how do married couples (especially w/ kids) treat the home computer usage?

as always, please point me to the relevant thread, if this has already been discussed…

but it just crossed my mind - after having lived alone for the last 18 years, and never giving a fuck, what “cookies” or “History” were on my computer (accidentally-downloaded viruses aside, obviously - though moreso for the “out of pocket expense” of having to get it repaired, rather than the “embarrassment” factor)…

but how do married couples treat “the computer” deal? Is there one home computer in the house, and everyone shares it? Or are we in a “laptop age”, where Mike, Carol, Greg, and Marcia all have their own… and eventually Peter, Jan, Bobby, and Cindy will as well?

What if Carol, Greg, Marcia, and Alice are all out of town to visit Grandma for the weekend - does Mike just hang back, and maybe check out some porn on the family computer for a night, then spend the next 12 hours deleting all the cookies/History?

What about your personal email/SDMB account? Do you log in, check your emails/messages, then make double-damn sure you logout of your account, so your spouse can then log in from scratch?

Do you share passwords/email-addresses (not in the “email us at MikeandCarol’@'” way, but do you have access to each other’s accounts?)

This sort of thing would fascinate me to read about, and again - this HAS to have been discussed before (and if it has, please point me that direction and we’ll call this thread “locked”)

Thanks -

When I still lived at home with my brother and parents, everyone had their own Windows login. Your browser contained only your logins and your history. Your email app only checked your email.

It still works this way. Probably for Macs too.

We’re in the laptop age, speaking for my household personally.

I don’t have kids, but I sure as hell wouldn’t have one computer that they can then screw up by downloading the wrong torrents, and be out of commission.

Yes. Or just use “Private Browsing.” I had to hide my porn the hard was as a teenager.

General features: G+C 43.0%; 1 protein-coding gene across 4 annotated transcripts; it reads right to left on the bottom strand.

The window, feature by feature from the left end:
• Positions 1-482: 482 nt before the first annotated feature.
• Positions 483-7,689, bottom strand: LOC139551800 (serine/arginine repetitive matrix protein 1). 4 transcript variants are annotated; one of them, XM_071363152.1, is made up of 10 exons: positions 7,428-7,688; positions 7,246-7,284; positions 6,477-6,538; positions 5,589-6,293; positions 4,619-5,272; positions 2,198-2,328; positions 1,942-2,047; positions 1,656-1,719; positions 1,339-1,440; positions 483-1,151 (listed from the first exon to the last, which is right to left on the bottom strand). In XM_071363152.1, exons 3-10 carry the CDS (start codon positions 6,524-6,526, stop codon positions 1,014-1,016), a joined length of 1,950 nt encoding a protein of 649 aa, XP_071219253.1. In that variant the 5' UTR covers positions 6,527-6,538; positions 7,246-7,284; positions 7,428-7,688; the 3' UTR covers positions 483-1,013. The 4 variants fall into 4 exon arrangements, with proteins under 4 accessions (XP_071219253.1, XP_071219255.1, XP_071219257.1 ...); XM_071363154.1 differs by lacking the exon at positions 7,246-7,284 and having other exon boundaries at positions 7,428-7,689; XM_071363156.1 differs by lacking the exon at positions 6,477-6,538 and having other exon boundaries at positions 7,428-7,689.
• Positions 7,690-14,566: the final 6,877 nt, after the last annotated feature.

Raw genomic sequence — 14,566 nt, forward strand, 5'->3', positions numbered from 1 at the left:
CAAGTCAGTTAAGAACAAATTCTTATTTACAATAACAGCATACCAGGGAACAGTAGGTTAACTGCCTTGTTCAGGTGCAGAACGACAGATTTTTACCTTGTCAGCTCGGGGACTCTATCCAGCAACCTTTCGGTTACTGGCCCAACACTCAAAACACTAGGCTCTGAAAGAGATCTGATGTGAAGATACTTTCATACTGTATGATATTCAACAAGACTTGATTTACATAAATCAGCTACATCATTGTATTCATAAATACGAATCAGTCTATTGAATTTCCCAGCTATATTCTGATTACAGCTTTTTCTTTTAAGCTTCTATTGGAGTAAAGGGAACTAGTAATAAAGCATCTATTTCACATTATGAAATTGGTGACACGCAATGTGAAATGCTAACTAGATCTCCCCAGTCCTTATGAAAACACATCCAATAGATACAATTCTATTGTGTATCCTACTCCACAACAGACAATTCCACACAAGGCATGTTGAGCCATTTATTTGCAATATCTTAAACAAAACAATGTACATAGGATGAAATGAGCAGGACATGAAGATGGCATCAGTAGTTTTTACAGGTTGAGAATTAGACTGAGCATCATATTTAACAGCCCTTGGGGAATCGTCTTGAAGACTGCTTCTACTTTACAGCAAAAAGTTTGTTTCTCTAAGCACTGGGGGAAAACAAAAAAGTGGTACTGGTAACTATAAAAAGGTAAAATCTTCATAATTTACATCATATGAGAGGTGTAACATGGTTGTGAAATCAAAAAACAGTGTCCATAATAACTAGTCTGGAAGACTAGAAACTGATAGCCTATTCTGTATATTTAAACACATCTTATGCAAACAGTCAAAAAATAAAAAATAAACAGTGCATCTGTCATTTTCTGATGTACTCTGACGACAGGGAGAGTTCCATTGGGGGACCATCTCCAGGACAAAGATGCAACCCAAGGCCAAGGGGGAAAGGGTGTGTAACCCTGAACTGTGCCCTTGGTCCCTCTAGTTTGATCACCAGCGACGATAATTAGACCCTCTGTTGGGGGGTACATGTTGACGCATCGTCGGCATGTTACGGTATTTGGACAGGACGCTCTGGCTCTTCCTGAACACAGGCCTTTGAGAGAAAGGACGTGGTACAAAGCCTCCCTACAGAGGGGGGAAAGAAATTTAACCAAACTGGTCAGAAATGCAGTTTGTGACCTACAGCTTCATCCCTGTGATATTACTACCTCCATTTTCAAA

Can’t they click “logout” themselves? I don’t have much to hide, but am a private person and don’t like people looking at my stuff. Still, I wouldn’t be paranoid about logging out every time.

I wouldn’t. Email is free and easy, no reason for people to not to have their own. I don’t share my passwords readily, but I’d give it if I needed something and couldn’t access. I could probably get into SO’s accounts by guessing the variations of passwords, but have little need to. As far as kids, I don’t think it is a privacy/protocol breach to know their passwords, especially under a certain age.

Now, now. No reason to lock unless it’s been done extreme recently. Always something interesting. to get out of a new repeat.

The latest OS’s from Microsoft have individual accounts with an administrator account to handle them (add, delete, modify…) As mentioned by ZipperJJ, each account has its own set of browser histories, downloads, documents, etc.

Also, Chrome and Firefox both have ‘stealth’ modes that don’t leave behind traces in your history. I suppose IE has it now as well, but I don’t use it.

No kids here, but my husband and I each have our own laptops and iPads. If we had to share a computer we’d have our own logins to keep everything separate.

We haven’t shared a computer since we could first afford two, a year or so into our marriage. And getting a second computer was pretty urgent: we both spend too much time on the computer to share harmoniously.

The baby is only 8 months, so he shares with us now, but I am sure he will get some sort of hand-me-down pretty damn early.

Laptop age here, too. We do have a desktop, and each of us has our own log-in, but it’s not used very often.

All my friends are mid-30s and every couple has their own computer or laptop each. The one pair with kids, the kid has her own laptop, which has snooping software installed.

Everyone has their own.